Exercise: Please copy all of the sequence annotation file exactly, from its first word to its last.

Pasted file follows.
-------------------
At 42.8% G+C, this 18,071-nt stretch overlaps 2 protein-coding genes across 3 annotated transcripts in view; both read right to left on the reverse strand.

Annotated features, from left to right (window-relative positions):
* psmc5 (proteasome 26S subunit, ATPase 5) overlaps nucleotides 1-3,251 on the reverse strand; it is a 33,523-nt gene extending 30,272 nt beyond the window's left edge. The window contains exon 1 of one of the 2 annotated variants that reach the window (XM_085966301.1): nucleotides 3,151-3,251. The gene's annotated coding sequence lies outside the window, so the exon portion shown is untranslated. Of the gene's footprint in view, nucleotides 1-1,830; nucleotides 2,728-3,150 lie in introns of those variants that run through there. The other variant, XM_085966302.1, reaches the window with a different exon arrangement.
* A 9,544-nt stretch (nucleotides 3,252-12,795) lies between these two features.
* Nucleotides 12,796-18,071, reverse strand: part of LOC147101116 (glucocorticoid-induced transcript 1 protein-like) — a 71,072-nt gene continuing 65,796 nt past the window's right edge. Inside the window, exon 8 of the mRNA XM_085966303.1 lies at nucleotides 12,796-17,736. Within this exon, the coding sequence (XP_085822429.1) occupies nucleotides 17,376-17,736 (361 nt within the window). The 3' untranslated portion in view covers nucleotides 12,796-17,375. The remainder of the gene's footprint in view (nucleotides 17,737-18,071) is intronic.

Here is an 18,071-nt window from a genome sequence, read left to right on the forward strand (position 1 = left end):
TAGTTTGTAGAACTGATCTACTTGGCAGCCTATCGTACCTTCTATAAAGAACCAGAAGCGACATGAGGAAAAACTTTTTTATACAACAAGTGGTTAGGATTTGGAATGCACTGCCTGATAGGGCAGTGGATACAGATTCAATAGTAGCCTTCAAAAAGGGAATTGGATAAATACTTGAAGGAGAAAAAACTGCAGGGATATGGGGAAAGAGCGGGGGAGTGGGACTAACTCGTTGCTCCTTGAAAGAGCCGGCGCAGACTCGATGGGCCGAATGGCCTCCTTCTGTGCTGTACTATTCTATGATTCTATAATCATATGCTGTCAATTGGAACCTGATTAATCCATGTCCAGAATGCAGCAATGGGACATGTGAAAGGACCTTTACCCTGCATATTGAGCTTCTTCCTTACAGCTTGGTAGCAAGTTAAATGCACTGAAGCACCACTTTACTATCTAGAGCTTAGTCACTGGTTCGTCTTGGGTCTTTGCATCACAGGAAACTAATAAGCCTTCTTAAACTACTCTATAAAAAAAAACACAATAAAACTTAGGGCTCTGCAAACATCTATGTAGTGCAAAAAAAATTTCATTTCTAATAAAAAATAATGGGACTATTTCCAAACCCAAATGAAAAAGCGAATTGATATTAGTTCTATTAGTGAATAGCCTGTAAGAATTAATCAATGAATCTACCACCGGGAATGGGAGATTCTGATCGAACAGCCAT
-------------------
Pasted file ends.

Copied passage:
At 42.8% G+C, this 18,071-nt stretch overlaps 2 protein-coding genes across 3 annotated transcripts in view; both read right to left on the reverse strand.

Annotated features, from left to right (window-relative positions):
* psmc5 (proteasome 26S subunit, ATPase 5) overlaps nucleotides 1-3,251 on the reverse strand; it is a 33,523-nt gene extending 30,272 nt beyond the window's left edge. The window contains exon 1 of one of the 2 annotated variants that reach the window (XM_085966301.1): nucleotides 3,151-3,251. The gene's annotated coding sequence lies outside the window, so the exon portion shown is untranslated. Of the gene's footprint in view, nucleotides 1-1,830; nucleotides 2,728-3,150 lie in introns of those variants that run through there. The other variant, XM_085966302.1, reaches the window with a different exon arrangement.
* A 9,544-nt stretch (nucleotides 3,252-12,795) lies between these two features.
* Nucleotides 12,796-18,071, reverse strand: part of LOC147101116 (glucocorticoid-induced transcript 1 protein-like) — a 71,072-nt gene continuing 65,796 nt past the window's right edge. Inside the window, exon 8 of the mRNA XM_085966303.1 lies at nucleotides 12,796-17,736. Within this exon, the coding sequence (XP_085822429.1) occupies nucleotides 17,376-17,736 (361 nt within the window). The 3' untranslated portion in view covers nucleotides 12,796-17,375. The remainder of the gene's footprint in view (nucleotides 17,737-18,071) is intronic.

Here is an 18,071-nt window from a genome sequence, read left to right on the forward strand (position 1 = left end):
TAGTTTGTAGAACTGATCTACTTGGCAGCCTATCGTACCTTCTATAAAGAACCAGAAGCGACATGAGGAAAAACTTTTTTATACAACAAGTGGTTAGGATTTGGAATGCACTGCCTGATAGGGCAGTGGATACAGATTCAATAGTAGCCTTCAAAAAGGGAATTGGATAAATACTTGAAGGAGAAAAAACTGCAGGGATATGGGGAAAGAGCGGGGGAGTGGGACTAACTCGTTGCTCCTTGAAAGAGCCGGCGCAGACTCGATGGGCCGAATGGCCTCCTTCTGTGCTGTACTATTCTATGATTCTATAATCATATGCTGTCAATTGGAACCTGATTAATCCATGTCCAGAATGCAGCAATGGGACATGTGAAAGGACCTTTACCCTGCATATTGAGCTTCTTCCTTACAGCTTGGTAGCAAGTTAAATGCACTGAAGCACCACTTTACTATCTAGAGCTTAGTCACTGGTTCGTCTTGGGTCTTTGCATCACAGGAAACTAATAAGCCTTCTTAAACTACTCTATAAAAAAAAACACAATAAAACTTAGGGCTCTGCAAACATCTATGTAGTGCAAAAAAAATTTCATTTCTAATAAAAAATAATGGGACTATTTCCAAACCCAAATGAAAAAGCGAATTGATATTAGTTCTATTAGTGAATAGCCTGTAAGAATTAATCAATGAATCTACCACCGGGAATGGGAGATTCTGATCGAACAGCCAT